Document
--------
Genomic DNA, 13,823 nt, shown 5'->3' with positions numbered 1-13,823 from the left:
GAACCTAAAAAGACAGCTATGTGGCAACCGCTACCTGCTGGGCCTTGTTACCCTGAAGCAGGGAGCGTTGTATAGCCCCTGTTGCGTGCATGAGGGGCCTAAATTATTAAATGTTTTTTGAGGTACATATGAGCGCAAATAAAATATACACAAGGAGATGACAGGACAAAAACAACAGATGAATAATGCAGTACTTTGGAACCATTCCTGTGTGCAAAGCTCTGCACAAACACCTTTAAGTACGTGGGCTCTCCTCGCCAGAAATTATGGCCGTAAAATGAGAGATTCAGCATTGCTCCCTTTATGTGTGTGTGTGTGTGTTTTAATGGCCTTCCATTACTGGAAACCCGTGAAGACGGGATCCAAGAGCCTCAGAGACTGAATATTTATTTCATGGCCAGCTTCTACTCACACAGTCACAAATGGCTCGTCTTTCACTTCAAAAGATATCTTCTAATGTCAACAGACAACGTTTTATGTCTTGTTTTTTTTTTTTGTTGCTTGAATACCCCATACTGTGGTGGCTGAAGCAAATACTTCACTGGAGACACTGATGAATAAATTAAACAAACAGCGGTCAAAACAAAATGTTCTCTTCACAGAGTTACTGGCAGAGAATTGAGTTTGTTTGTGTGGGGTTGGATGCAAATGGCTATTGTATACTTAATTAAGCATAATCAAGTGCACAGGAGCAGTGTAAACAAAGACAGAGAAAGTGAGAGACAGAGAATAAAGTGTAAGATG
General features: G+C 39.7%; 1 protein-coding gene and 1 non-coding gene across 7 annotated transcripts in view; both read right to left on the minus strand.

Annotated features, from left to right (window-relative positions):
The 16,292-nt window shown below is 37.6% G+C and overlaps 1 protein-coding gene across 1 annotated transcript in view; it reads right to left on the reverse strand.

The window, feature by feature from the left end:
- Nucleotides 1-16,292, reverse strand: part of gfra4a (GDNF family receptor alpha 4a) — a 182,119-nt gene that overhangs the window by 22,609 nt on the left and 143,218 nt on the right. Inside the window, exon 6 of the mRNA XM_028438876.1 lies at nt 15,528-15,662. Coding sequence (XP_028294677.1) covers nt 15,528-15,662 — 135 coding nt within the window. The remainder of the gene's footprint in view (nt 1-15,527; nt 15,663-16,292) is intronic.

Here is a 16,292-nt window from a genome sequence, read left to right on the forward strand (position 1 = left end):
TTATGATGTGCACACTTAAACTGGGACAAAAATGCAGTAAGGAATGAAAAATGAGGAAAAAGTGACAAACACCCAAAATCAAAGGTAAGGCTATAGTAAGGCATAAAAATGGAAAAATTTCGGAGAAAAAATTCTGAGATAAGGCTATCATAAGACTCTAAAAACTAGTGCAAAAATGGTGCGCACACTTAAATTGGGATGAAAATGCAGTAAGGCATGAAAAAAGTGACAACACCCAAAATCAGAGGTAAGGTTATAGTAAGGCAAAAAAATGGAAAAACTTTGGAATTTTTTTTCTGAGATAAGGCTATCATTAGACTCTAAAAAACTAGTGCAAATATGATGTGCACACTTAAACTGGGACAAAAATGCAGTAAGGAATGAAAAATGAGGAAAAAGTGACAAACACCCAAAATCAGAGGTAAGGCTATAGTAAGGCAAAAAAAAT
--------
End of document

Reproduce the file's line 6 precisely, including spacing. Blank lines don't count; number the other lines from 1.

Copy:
The window, feature by feature from the left end: